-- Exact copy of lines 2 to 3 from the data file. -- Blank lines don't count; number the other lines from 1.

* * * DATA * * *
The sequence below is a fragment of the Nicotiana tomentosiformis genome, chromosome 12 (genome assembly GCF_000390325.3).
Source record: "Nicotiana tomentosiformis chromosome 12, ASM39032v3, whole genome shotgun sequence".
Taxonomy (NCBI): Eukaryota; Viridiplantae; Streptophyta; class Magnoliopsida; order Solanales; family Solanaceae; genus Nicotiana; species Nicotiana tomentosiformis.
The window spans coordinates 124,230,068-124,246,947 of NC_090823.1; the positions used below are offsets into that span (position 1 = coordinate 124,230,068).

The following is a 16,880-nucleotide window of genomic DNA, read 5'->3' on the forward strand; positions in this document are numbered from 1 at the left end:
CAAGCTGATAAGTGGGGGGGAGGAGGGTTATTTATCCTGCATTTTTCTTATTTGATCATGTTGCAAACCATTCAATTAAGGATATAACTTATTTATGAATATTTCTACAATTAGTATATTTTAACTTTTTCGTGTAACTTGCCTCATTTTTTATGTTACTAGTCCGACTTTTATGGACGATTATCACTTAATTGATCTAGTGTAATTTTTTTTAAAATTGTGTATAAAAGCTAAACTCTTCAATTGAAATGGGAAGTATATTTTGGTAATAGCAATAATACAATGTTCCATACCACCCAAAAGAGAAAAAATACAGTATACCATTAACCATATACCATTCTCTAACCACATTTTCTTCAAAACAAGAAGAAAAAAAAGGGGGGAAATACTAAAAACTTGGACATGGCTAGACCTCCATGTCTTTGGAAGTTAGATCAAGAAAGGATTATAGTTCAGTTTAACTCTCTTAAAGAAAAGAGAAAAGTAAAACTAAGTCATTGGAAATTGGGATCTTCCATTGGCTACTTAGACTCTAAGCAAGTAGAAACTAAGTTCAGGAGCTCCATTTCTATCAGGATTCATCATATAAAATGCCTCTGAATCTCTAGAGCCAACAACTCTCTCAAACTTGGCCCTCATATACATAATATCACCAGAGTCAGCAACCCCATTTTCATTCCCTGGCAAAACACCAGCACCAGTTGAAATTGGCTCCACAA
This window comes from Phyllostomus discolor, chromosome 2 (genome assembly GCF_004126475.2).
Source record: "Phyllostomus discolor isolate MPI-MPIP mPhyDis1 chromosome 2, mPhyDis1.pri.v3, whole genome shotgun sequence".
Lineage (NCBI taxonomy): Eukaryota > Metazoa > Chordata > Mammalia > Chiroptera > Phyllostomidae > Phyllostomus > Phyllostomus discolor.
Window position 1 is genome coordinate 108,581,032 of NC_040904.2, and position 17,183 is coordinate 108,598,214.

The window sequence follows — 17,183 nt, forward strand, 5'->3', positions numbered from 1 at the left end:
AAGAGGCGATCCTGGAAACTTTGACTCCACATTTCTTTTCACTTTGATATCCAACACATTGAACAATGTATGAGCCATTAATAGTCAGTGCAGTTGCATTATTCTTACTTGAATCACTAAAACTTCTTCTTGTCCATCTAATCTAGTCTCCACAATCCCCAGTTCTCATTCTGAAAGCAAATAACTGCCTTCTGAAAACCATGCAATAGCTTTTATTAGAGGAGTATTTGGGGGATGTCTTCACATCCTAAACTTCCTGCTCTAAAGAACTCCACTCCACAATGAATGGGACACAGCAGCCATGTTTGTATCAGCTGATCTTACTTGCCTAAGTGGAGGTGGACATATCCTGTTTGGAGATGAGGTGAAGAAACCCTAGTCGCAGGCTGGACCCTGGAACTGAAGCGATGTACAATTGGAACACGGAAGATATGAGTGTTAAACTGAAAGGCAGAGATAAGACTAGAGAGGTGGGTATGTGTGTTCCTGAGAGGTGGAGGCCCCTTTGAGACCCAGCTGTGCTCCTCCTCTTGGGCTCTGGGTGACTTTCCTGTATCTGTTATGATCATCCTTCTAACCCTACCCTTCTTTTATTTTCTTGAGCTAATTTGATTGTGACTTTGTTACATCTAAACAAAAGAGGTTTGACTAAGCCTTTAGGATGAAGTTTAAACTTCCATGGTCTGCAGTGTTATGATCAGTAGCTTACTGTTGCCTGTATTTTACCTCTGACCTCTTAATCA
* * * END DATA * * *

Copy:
Source record: "Nicotiana tomentosiformis chromosome 12, ASM39032v3, whole genome shotgun sequence".
Taxonomy (NCBI): Eukaryota; Viridiplantae; Streptophyta; class Magnoliopsida; order Solanales; family Solanaceae; genus Nicotiana; species Nicotiana tomentosiformis.